Name: Peter Maina
From: Castro Valley, California
School: Castro Valley High School
The rush of joy I felt stepping into Las Chavaladas each day was indescribable,
yet vivid. Splattered with paint in the midst of screaming, gleeful
children I unknowingly became the leader I am today.
This past summer I traveled to Leon, Nicaragua, courtesy of a program called
Global Glimpse, with a delegation comprising of twenty-five other
students from the San Francisco Bay Area. The largest aspect of the
trip, the Community Action Project (CAP), was very impactful to me.
For the CAP, we partnered with Las Chavaladas, a rehabilitation
shelter housing young boys facing drug addiction and those who’ve
experienced difficult domestic situations such as abuse. Throughout
the trip, we painted a multitude of murals; all of which would give
the young boys a nicer environment in which to play, learn, and grow.
I quickly assumed the title “budget manager” admitting my precision with
numbers, secretly relieved the role wouldn’t demand an iron fist,
the complete opposite of my leadership nature. Surprisingly, my
position required assertiveness, a skill I had not fully mastered but
one that would slowly consume me. I soon grew out of my shell,
organizing shopping committees to buy or replenish materials and
setting strict limitations on the spending budget while updating the
delegation on our financial status daily. In the midst of many strong
personalities within the group, my expanding boldness allowed for an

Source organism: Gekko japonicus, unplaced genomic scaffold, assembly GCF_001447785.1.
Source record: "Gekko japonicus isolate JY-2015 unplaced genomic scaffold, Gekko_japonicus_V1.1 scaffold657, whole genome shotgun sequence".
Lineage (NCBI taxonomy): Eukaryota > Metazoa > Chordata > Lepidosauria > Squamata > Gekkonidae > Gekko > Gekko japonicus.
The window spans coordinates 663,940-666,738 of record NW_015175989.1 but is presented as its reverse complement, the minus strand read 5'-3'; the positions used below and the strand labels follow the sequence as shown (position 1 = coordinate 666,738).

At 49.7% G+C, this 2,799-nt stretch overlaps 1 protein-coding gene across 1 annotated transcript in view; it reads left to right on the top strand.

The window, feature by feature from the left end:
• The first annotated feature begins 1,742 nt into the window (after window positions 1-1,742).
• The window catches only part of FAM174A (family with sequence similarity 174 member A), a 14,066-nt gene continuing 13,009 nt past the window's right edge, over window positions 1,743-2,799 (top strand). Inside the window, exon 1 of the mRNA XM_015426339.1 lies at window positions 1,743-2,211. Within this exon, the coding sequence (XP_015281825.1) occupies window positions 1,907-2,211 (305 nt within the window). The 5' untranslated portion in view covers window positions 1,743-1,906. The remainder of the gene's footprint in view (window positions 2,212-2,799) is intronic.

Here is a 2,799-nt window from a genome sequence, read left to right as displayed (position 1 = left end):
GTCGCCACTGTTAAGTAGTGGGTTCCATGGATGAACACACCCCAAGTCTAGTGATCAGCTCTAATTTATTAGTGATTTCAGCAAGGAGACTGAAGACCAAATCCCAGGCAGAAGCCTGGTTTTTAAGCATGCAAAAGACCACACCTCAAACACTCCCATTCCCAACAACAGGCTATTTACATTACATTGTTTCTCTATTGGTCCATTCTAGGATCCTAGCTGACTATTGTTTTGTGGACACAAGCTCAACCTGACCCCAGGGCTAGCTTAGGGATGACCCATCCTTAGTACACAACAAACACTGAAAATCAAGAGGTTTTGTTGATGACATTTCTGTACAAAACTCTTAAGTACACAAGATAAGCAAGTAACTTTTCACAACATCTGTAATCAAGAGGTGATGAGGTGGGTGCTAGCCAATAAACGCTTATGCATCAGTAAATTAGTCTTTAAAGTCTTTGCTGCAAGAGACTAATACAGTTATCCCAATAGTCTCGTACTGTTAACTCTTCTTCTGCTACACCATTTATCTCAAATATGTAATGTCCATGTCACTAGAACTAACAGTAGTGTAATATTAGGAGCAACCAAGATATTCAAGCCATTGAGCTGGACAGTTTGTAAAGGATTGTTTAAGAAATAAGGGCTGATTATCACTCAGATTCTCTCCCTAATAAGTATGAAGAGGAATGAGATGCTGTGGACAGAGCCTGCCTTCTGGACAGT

effective compromise when multiple issues over planning arose. That,
in addition to the emerging mentorship with the young boys, would
build the confidence I initially lacked.
As the week progressed I noticed that the boys would follow me, imitating my
words and giggling at my American accent while speaking Spanish. I
realized how their attentiveness, eyes wide as I spoke, quelled my
biggest fear: the fear of being assertive. Their admiration
transformed me into the expressive, self-assured person I am today. I
was to them an older brother as they were to me a beacon of grit, all
of us progressing in each other’s presence.
Through this opportunity and amongst my other volunteer endeavors, I hope to
shine a light on the forgotten and overlooked. As a hopeful Global
Health major, I want to be set free from the normalization of global
issues that don’t affect nor seem to matter to most American
people. I strive to influence the lives of the unknown and to
illuminate the hidden corner of suffering the first world seems blind
to. Having left a permanent impact on Las Chavaladas, my work
embodied the importance of forward-looking sustainability. Unlike a
monetary donation, the murals and paintings we made will last a
lifetime for the boys seeking rehabilitation there. If I were to
visit Las Chavaladas within the next few decades, I expect to see a
new group of boys experiencing the same transformation as the ones
before them. Their bright smiles and energy would cast a shadow on
the colorful murals painted by us. Unknowingly nurtured by our
efforts, the boys would thrive in their radiant environment.